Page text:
"The Woman in White" by Wilkie Collins


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   Walter Hartright, artist and ultimate goody-two shoes, has finally been offered a position that promises some financial gratification. He has been requested to instruct two young ladies in a village in Cumberland in the art of . . . artistry, and dear Walter is only too happy to comply. One moonlit night, he goes out for a stroll to contemplate the depth of his gratitude when he runs into a wild-eyed woman dressed in white. Being on the run from someone, she asks our hero to point out the nearest spot where she can get a cab. Her pursuer, the woman informs our good man, is a decidedly cruel villain so Walter assists her in her escape. Minutes after sending the good lady off in a hansom Walter overhears two constables questioning another by-stander about a woman dressed entirely in white. The reason: she’s a madwoman, and has just escaped from an asylum.


   So begins this nineteenth century sensationalist novel. It definitely lives up to the sensationalist name – it was quite addictive and I had to race through the pages to find out what exactly was going on. Because once Walter travels to Cumberland, he finds that that was also the destination of the woman in white; and what’s more, one of the sisters he must teach has more than a passing resemblance to the escaped woman in white (though they are, in fact, two different people). Then, our dear Walter decides that things aren’t complicated enough as it is and decides to fall for Laura – only to find out that her hand is already betrothed to another man, one Sir Percival Glyde (seriously, Walt, you didn’t see it coming? As if it wasn’t bad enough that a drawing instructor was having designs on one of his pupils.) 



   I felt as if I was reading the eighteenth century version of The Bold and the Beautiful or The Young and the Restless – there were enough turns and surprises to keep you on your toes. Having said that, it also felt as if there was a lot of talking, and thinking and considering, but no one actually seemed to do anything about the problems at hand for quite a length of time. And even when they finally did manage to accomplish something, it was only to discover that their enemies had guessed their moves all along and were actually one step ahead of them. I guess my frustration is evidence of the book’s success in regards to reeling the reader in. As a mystery, it’s an addictive read and I found myself ploughing through the chapters. However, I don’t think it’s something that I’ll be rereading – once you uncover the mystery all that hunger disappears, and neither the writing nor the characters are enough inducement for me to be flipping through the pages again. The mystery itself was solved in the slowest of paces imaginable. Not only that, but Walter and co. seemed quite blind to the most obvious of clues. Laura was just another delicate nineteenth century flower – which is another way of saying she was utterly useless – even when she resolves to act and help others she only manages to tangle everything up. Her half-sister Marian Halcombe, was better – she’s clever, pragmatic and resourceful, and manages to keep both of their heads above water during the more trying times. But, as I said, it was frustrating to watch both her and Walter untangle this huge knot by one painstaking inch at a time. I was quite exasperated with the lot of them by the end of the book – there was no elation or satisfaction that should usually be present with a good mystery, I was only happy that I wouldn’t have to put up with those characters anymore.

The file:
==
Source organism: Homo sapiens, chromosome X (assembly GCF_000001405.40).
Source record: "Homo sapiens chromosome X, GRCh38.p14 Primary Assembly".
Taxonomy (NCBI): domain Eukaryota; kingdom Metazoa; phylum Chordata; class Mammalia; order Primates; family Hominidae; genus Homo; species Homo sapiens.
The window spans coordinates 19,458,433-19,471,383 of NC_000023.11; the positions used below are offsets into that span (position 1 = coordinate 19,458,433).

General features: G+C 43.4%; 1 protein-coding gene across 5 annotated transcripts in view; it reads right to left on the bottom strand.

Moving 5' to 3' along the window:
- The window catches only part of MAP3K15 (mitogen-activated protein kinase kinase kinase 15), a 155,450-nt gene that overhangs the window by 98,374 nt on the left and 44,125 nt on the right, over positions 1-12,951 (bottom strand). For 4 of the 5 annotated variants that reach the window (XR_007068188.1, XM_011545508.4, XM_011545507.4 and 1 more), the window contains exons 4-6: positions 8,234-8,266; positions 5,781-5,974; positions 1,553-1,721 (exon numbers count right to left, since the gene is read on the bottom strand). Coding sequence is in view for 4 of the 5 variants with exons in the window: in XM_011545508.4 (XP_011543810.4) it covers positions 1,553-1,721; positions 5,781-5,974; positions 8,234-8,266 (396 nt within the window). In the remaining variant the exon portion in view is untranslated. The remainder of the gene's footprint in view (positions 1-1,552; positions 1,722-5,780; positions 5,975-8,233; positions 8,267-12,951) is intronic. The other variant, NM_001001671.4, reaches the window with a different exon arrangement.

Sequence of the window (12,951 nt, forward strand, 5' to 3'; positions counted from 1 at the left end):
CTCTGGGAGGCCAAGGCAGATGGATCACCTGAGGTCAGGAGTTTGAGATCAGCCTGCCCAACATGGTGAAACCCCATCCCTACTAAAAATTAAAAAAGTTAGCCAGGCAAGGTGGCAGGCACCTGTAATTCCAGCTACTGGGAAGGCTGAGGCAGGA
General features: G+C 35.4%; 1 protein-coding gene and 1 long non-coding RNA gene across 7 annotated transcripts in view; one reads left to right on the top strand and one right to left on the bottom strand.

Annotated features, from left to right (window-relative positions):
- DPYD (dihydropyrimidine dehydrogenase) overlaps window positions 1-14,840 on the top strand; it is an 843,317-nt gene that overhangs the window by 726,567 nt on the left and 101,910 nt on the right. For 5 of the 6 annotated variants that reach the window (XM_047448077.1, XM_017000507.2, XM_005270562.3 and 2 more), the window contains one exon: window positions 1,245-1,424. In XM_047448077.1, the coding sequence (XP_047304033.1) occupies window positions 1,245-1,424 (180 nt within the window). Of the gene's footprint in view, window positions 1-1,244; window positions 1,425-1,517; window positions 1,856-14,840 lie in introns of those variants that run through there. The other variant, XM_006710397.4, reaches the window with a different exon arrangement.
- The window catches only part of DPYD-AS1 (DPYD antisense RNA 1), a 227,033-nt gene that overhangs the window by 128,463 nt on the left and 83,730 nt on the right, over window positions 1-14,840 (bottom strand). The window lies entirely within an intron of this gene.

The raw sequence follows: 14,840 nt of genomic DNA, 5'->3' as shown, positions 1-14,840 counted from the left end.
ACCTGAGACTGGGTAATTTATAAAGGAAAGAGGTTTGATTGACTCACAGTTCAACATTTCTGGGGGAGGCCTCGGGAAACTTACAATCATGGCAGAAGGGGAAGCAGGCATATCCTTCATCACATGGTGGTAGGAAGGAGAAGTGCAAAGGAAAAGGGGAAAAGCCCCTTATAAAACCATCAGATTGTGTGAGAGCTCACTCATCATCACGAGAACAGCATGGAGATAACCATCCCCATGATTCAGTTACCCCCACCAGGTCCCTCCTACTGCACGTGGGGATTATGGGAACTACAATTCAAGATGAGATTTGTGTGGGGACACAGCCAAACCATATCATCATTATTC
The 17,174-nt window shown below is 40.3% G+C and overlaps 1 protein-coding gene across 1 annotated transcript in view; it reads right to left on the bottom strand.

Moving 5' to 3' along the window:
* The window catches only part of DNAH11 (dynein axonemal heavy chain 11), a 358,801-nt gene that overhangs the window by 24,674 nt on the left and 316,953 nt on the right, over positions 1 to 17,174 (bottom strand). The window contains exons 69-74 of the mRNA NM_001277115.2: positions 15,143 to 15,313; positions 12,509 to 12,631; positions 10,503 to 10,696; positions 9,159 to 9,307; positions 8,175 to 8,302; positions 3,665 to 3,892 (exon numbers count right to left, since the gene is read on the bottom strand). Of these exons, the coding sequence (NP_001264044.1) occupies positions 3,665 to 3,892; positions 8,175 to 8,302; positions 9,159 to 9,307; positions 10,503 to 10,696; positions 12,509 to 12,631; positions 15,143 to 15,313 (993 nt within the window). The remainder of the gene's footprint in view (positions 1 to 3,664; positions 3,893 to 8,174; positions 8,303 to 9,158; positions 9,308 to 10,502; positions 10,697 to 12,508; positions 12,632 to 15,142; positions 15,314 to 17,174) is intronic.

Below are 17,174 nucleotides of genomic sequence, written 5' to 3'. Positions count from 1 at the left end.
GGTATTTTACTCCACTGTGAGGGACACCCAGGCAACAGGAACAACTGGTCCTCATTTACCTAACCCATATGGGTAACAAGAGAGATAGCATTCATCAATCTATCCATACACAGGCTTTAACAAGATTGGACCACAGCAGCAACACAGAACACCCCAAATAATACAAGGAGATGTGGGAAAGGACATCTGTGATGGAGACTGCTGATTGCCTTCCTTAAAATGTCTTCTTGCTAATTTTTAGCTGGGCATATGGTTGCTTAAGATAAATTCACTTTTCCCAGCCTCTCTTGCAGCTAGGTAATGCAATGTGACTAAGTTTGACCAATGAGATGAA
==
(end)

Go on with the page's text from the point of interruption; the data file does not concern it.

However, I did find the uncle of the two half sisters quite amusing. He’s a hypochondriac who’s utterly convinced that any drastic movements, raised voices and overly-complicated thinking will be the death of him – thus he relinquishes any form of responsibility and is actually quite useless as the only living relative of the two girls. But he did make me giggle a few times, which provided some relief to the long narratives – I kind of wish he’d had more ‘screen’ time. 

   Here he is being a tad melodramatic: 

“It is the grand misfortune of my life that nobody will let me alone.
Why – I ask everybody – why worry me? Nobody answers that question; nobody lets me alone. Relatives, friends, and strangers all combine to annoy me. What have I done? I ask myself, I ask my servant, Louis, fifty times a day – what have I done? Neither of us can tell. Most extraordinary!”

“I am threatened, if I fail to exert myself in the manner required, with consequences which I cannot so much as think of, without perfect prostration.” 

Yes, he’s a big baby. 

2 out of 5 white muslin dresses. 

Sincerely,
  Lady Disdain
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4 thoughts on “"The Woman in White" by Wilkie Collins

  1. I didn't read through your review in its entirety for fear of spoilers – I had borrowed the book from my library, but somehow I never did read it, and have wanted to do so for quite some time… But now the first bits of your review make me wonder…
    Maybe I should just stick to my gloomy, grave and humane Russian authors for now!

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  2. I remember reading this book about nine years ago (CRAP I feel old) and I share pretty much the exact same sentiments with you – it was engrossing enough to keep me hanging in there, because I just had to find out how it ends, but ultimately left me just a bit hollow and unfulfilled. I haven't read it again since then.
    And it's good to have you back with the book reviews again!

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  3. (Age is overrated – and oldness under)
    I know, nothing like that feeling of disappointment with the books. Thanks 🙂 Tis because I am now a free woman. Well, until next semester *whimper*

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